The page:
The Geography of Gender: Global Perspectives
This information is for the 2017/18 session.
Prof Sylvia Chant STC417a and Dr Martina Klett-Davies
Ms Jordana Ramalho
This course is available on the BA in Geography, BSc in Environment and Development, BSc in Environmental Policy with Economics and BSc in Geography with Economics. This course is available as an outside option to students on other programmes where regulations permit and to General Course students.
It would be an advantage if students have some grounding in gender and/or development issues from a second year course such as GY200 Economy, Society and Space, or GY202 Introduction to Development in the South.
An analysis of the geography of gender at a global scale covering high income countries, emerging economies and developing nations. The course focuses on the variability of gender roles and relations and their socio-spatial implications in different geographical contexts.
MT: Gender in high income and emerging economies: Gender inequality in a global context; Production and reproduction; Gender and identity; Theorising the changing organisation of work, gender divisions between paid and unpaid work; Global cities: polarisation and feminisation of work; Migrant workers and the global care chain. Changing gender divisions in high income and emerging economies – in the UK, USA, Germany, China and in the Scandinavian and Eastern European countries; Policies for gender equality.
LT: Gender in the Global South- 'Engendering' the development agenda; Conceptualising and measuring gender inequality; the UNDP gender indices and beyond; Fertility, reproduction and health; Households and families; Employment and the 'informalisation' and 'feminisation' of labour; Gender dimensions of national and international migration; Gender and development policy; Girls and GAD; Men and masculinities.
10 hours of lectures and 9 hours of classes in the MT. 10 hours of lectures and 10 hours of classes in the LT.
Students will be expected to produce one essay per term, and will also be expected to give class papers.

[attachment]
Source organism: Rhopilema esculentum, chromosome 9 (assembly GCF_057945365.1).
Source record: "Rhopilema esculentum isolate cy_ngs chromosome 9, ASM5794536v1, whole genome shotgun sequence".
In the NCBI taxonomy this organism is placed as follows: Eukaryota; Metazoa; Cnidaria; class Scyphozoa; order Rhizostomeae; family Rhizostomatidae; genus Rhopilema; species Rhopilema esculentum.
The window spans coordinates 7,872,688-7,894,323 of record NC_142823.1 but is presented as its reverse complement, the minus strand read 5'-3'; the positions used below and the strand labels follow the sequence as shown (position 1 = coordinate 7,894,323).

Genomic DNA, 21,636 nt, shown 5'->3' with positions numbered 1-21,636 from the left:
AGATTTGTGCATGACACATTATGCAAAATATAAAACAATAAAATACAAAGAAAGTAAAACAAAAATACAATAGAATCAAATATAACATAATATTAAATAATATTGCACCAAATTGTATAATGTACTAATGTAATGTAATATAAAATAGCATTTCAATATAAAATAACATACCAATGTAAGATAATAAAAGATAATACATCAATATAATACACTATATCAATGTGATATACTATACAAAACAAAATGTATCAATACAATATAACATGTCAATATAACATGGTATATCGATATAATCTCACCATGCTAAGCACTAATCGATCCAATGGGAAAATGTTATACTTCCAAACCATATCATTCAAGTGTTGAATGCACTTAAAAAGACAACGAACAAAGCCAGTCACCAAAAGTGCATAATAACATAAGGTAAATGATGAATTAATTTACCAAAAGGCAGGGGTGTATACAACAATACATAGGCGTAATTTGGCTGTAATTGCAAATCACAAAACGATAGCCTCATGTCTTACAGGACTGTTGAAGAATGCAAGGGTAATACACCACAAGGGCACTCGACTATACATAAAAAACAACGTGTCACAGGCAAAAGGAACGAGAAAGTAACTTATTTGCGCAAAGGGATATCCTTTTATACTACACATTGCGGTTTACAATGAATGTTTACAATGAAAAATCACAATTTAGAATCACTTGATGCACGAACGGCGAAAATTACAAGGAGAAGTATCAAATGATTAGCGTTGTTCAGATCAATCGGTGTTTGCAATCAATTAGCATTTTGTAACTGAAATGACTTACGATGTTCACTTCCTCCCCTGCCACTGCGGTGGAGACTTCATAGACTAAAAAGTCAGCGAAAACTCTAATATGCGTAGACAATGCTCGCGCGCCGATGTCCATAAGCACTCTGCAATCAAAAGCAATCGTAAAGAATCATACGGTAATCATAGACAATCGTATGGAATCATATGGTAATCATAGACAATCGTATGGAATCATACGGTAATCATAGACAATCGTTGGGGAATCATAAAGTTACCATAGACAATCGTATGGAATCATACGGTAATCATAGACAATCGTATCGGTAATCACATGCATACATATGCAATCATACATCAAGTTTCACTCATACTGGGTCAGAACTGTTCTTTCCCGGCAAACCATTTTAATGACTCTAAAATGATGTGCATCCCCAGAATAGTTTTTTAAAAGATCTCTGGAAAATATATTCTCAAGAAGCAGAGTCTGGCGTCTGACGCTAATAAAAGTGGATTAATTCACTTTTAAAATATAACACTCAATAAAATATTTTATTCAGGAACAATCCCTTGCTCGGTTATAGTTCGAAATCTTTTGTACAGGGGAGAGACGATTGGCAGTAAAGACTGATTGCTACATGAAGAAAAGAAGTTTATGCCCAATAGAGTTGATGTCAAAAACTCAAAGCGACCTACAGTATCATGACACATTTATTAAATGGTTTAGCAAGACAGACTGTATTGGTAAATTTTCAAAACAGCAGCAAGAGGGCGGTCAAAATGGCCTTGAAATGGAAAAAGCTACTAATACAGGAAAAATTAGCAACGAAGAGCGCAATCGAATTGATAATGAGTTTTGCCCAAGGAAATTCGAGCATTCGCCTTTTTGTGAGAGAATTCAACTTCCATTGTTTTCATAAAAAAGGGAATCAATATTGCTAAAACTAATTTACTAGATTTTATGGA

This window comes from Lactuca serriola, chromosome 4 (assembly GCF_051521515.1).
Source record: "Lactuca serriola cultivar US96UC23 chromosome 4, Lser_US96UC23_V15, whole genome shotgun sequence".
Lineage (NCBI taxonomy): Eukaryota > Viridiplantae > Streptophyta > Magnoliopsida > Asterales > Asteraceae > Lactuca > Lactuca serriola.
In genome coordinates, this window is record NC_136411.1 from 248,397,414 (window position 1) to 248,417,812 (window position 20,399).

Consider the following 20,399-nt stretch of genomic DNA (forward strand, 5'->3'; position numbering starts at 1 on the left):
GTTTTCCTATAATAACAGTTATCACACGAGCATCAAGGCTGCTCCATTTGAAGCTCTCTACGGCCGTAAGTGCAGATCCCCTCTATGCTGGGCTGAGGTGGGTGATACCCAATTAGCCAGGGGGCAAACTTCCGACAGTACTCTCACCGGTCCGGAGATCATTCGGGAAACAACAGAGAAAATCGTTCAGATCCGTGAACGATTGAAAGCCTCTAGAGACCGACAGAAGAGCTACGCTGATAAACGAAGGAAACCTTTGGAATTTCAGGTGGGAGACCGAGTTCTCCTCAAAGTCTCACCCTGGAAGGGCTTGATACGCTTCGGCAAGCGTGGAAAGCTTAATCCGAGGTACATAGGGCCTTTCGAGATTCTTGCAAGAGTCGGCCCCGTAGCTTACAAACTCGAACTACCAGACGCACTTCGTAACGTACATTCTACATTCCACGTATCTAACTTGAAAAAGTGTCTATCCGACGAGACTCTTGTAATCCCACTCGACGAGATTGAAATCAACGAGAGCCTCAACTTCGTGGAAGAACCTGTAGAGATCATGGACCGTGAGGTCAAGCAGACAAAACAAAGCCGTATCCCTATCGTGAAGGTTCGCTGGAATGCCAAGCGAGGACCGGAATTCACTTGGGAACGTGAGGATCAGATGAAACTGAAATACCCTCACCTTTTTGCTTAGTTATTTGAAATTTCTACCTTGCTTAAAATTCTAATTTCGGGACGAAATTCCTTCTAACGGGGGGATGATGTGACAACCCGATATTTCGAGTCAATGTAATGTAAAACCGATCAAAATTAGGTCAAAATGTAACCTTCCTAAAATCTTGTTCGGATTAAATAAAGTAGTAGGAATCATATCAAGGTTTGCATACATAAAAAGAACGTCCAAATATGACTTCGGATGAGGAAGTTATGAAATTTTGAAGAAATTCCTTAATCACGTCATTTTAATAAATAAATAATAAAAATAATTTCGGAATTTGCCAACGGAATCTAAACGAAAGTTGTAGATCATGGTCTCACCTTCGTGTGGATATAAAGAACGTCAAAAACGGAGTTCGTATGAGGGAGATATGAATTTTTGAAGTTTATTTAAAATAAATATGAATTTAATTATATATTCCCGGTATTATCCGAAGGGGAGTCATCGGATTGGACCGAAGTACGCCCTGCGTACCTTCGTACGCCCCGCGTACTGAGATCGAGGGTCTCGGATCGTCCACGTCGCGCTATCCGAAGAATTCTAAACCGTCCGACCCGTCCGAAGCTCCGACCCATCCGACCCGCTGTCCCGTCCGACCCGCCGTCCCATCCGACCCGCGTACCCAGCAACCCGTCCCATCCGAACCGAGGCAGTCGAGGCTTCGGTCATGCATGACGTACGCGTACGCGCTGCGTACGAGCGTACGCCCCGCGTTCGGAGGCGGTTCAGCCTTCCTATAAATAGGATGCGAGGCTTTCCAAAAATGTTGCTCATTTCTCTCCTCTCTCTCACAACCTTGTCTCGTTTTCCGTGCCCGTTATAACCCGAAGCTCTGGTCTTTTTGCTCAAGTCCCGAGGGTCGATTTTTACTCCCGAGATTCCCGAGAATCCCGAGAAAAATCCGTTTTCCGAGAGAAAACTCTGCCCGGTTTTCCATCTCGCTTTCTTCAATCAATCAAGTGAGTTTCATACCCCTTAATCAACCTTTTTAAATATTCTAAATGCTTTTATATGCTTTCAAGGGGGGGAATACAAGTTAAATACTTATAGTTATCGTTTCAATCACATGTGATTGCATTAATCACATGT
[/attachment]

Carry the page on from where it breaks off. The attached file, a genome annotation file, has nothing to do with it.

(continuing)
No one book covers the entire syllabus, but the following are useful basic reading:
MT: Evans, M. (2017) The Persistence of Gender Inequality; Jain, D. and Elson, D (Eds) (2011) Harvesting Feminist Knowledge for Public Policy; Karamessini, M, and Rubery, J. (2014) Women and Austerity: The Economic Crisis and the Future for Gender Equality; Lutz, H. (2011) The New Maids, London: Zed; McDowell, L. (2013) Working Lives: Gender, Migration and Employment in Britain, 1945–2007 Chichester: Wiley-Blackwell; McDowell, L. (2009) Working Bodies: Interactive Service Employment and Workplace Identities; Perry, G. (2017) The Descent of Man, London: Penguin; Sassen, S. (2007) Sociology of Globalization, London: W.W. Norton; Taylor, Y. (2016) Fitting Into Place? Class and Gender Geographies and Temporalities.
LT: Benedek, W., Kisaakye, E. & Oberleitner, G. (2002) (Eds), Human Rights of Women: International Instruments and African Experiences, London: Zed; Benería, L., Berik,G. & Floro,M. Gender, Development and Globalisation, 2nd ed., 2015; Chant, S. (Ed.) (2010) The International Handbook of Gender and Poverty: Concepts, Research, Policy, Cheltenham: Elgar; Cornwall, A., Harrison, E. & Whitehead, A. (Eds) (2007), Feminisms in Development, London: Zed; Jackson, C. and Pearson, R. (Eds) (1998), Feminist Visions of Development, London: Routledge; UN Women, Progress of the World’s Women 2015-16: Transforming Economies, Realising Rights,2015
Exam (75%, duration: 3 hours) in the main exam period.
Essay (25%, 2500 words) in the LT.
Student performance results
(2014/15 - 2016/17 combined)
|Classification||% of students|
Department: Geography & Environment
Total students 2016/17: Unavailable
Average class size 2016/17: Unavailable
Capped 2016/17: No
Value: One Unit
- Problem solving
- Application of information skills
This is a small course but one which seems to have had high levels of student satisfaction and a good cluster of 2.1 and first class marks over the years